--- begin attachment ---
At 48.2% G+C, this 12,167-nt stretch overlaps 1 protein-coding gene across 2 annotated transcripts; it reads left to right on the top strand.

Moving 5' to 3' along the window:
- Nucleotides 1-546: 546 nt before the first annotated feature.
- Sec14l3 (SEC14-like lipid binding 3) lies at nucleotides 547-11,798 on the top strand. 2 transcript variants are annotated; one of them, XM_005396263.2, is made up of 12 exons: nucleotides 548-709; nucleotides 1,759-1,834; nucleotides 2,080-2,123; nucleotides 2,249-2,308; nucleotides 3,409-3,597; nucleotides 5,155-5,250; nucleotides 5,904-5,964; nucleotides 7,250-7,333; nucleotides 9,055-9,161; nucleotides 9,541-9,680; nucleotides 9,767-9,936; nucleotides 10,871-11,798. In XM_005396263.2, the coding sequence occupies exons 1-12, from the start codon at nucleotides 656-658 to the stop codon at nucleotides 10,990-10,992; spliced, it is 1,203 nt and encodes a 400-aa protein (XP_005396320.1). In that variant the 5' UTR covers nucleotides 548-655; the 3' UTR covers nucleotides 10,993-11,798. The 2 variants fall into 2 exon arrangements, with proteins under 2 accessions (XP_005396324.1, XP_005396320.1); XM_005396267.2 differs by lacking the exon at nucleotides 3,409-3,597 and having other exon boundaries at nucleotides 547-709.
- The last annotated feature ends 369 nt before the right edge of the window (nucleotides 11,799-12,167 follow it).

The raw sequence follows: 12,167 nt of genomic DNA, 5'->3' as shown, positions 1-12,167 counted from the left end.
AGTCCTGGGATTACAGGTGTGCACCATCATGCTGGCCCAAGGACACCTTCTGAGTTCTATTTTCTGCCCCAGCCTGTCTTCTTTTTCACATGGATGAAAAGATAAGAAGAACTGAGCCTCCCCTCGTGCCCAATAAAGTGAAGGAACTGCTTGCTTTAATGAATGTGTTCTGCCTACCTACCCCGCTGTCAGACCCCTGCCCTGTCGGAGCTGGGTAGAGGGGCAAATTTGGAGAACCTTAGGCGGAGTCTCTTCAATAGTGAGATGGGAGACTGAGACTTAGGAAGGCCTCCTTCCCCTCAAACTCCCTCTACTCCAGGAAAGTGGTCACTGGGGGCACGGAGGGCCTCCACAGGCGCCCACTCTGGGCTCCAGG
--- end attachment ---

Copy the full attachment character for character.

At 48.2% G+C, this 12,167-nt stretch overlaps 1 protein-coding gene across 2 annotated transcripts; it reads left to right on the top strand.

Moving 5' to 3' along the window:
- Nucleotides 1-546: 546 nt before the first annotated feature.
- Sec14l3 (SEC14-like lipid binding 3) lies at nucleotides 547-11,798 on the top strand. 2 transcript variants are annotated; one of them, XM_005396263.2, is made up of 12 exons: nucleotides 548-709; nucleotides 1,759-1,834; nucleotides 2,080-2,123; nucleotides 2,249-2,308; nucleotides 3,409-3,597; nucleotides 5,155-5,250; nucleotides 5,904-5,964; nucleotides 7,250-7,333; nucleotides 9,055-9,161; nucleotides 9,541-9,680; nucleotides 9,767-9,936; nucleotides 10,871-11,798. In XM_005396263.2, the coding sequence occupies exons 1-12, from the start codon at nucleotides 656-658 to the stop codon at nucleotides 10,990-10,992; spliced, it is 1,203 nt and encodes a 400-aa protein (XP_005396320.1). In that variant the 5' UTR covers nucleotides 548-655; the 3' UTR covers nucleotides 10,993-11,798. The 2 variants fall into 2 exon arrangements, with proteins under 2 accessions (XP_005396324.1, XP_005396320.1); XM_005396267.2 differs by lacking the exon at nucleotides 3,409-3,597 and having other exon boundaries at nucleotides 547-709.
- The last annotated feature ends 369 nt before the right edge of the window (nucleotides 11,799-12,167 follow it).

The raw sequence follows: 12,167 nt of genomic DNA, 5'->3' as shown, positions 1-12,167 counted from the left end.
AGTCCTGGGATTACAGGTGTGCACCATCATGCTGGCCCAAGGACACCTTCTGAGTTCTATTTTCTGCCCCAGCCTGTCTTCTTTTTCACATGGATGAAAAGATAAGAAGAACTGAGCCTCCCCTCGTGCCCAATAAAGTGAAGGAACTGCTTGCTTTAATGAATGTGTTCTGCCTACCTACCCCGCTGTCAGACCCCTGCCCTGTCGGAGCTGGGTAGAGGGGCAAATTTGGAGAACCTTAGGCGGAGTCTCTTCAATAGTGAGATGGGAGACTGAGACTTAGGAAGGCCTCCTTCCCCTCAAACTCCCTCTACTCCAGGAAAGTGGTCACTGGGGGCACGGAGGGCCTCCACAGGCGCCCACTCTGGGCTCCAGG